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Suppose I have a thousand classes that all inherit one base class, and each of these classes (not the base) has a table, each of which has the same required columns. How can I use reflection or generics to add or update a row in the correct table? I'll know the name of the specific entity at runtime.

There are a handful of stackoverflow posts about getting a dbset with reflection, but the answer results in an IQueryable, which you cannot add a new item to. Those posters seem content with that because they're just fetching data I suppose. I need a DbSet so I can add and update. I can get the fully qualified entity name and type, but how do I get a DbSet with that? I don't want to write a 1000 line switch statement :(

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  • How about dynamic SQL, using reflection to build the query? db.Database.ExecuteSqlCommand(query) – chakeda Oct 2 '19 at 22:58
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I ended up using magic strings to add all the properties I knew would be present in the base class. Although not ideal, it did add to the correct table which was the ultimate goal.

            var entityType = Assembly.GetAssembly(typeof(BaseTypeEntity)).GetType(namespacePrefix + typeName);

            // create an instance of that type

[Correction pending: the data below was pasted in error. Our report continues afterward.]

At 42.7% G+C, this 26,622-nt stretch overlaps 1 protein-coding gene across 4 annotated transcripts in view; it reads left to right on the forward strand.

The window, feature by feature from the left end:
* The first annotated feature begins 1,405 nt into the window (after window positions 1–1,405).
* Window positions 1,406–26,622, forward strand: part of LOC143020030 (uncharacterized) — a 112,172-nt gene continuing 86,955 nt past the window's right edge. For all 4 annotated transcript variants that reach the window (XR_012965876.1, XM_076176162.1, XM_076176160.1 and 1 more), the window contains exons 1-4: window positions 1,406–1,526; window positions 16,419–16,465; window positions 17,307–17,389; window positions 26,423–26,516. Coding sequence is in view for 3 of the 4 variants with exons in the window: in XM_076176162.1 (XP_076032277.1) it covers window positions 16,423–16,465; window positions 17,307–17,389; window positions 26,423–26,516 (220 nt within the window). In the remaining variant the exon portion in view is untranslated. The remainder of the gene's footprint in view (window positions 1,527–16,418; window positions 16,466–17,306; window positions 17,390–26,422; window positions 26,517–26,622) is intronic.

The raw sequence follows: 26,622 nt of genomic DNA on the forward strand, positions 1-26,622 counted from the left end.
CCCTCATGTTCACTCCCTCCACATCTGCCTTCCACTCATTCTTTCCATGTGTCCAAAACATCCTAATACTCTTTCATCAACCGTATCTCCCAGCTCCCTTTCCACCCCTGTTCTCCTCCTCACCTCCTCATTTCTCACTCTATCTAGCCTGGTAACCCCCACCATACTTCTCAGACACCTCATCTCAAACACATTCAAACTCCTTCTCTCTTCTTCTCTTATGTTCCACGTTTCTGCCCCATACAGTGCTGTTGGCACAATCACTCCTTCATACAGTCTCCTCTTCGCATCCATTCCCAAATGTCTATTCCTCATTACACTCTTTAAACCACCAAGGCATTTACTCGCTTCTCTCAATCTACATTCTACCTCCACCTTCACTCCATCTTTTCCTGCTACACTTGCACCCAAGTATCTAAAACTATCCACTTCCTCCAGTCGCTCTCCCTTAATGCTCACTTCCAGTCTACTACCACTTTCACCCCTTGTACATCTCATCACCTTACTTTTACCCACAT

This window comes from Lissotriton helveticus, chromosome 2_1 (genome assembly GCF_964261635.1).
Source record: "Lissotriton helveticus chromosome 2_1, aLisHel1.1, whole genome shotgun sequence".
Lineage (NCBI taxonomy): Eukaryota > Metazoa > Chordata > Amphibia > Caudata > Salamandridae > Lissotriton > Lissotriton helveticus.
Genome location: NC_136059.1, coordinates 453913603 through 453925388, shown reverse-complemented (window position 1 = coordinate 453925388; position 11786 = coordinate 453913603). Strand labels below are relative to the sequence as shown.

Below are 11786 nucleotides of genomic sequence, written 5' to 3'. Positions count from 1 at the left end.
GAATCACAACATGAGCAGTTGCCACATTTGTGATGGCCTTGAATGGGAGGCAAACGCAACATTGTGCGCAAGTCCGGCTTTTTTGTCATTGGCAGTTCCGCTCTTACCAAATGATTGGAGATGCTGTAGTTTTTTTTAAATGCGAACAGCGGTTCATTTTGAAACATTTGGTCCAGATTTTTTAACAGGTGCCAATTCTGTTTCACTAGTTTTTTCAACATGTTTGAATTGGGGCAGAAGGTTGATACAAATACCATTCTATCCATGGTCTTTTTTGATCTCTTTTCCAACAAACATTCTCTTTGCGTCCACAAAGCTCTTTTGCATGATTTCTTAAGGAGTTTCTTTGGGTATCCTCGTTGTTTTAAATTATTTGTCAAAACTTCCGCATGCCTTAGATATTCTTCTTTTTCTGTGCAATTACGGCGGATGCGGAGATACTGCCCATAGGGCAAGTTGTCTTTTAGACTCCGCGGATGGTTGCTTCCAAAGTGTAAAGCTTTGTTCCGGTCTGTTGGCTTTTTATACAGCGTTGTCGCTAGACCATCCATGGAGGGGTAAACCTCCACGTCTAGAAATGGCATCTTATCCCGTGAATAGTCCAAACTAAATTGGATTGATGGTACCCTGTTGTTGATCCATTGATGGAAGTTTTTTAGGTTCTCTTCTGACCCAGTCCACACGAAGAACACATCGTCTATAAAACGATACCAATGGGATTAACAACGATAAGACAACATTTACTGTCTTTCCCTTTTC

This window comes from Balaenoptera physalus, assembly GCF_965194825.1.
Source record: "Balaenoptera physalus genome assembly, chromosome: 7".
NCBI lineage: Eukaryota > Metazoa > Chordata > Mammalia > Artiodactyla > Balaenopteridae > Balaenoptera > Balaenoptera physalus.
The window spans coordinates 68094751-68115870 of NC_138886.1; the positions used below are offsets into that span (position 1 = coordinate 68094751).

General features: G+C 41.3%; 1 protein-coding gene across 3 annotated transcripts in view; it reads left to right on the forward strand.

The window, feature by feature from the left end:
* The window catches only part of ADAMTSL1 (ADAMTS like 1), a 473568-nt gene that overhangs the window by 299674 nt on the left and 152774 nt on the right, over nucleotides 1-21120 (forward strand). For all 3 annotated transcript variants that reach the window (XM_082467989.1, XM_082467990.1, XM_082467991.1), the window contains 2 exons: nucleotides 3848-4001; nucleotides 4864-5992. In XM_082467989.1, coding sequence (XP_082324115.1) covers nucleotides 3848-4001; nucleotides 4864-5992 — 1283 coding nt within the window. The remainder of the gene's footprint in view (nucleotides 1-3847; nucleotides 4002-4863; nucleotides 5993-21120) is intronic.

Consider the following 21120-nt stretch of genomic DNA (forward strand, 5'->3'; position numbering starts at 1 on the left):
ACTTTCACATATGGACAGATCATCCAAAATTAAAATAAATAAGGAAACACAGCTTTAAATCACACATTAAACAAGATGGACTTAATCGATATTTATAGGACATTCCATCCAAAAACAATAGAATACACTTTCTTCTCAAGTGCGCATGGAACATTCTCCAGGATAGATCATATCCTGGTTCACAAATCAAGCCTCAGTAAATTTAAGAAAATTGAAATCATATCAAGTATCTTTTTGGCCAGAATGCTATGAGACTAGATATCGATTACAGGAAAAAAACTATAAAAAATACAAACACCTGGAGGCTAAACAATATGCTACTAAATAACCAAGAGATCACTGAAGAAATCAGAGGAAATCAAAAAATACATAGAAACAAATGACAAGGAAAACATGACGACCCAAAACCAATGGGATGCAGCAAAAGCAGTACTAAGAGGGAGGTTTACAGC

object instance = Activator.CreateInstance(entityType);

            // Get a property on the type that is stored in the 
            // property string
            PropertyInfo prop = entityType.GetProperty("Active");
            prop.SetValue(instance, true, null);
            // .... more properties

            _context.Add(instance);
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You can do it by dynamically creating a new type that inherits from DbContext and the use Reflection Emit to add the DbSets to this type.

It's a bit of a long solution to try and post into a response here, but here's a GitHub link to a working demo of how it can be done - EF Core Dynamic Db Context

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  • The only place I see entities being added to a set is in the Program.cs where this is: dynDbContext.Add<Pet>(new Pet() {Name = "Daisy"}); But I won't know the type at compile time, so how does this example fit the problem? I would need something more like dbContext.Add<"Pet"> or dbContext.Add<typeof("namespace.pet")> – Alex Oct 3 '19 at 13:51
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    You don't need to use the generic version of add. You can use dynDbContext.Add (myObject). – EggyBach Oct 3 '19 at 20:37

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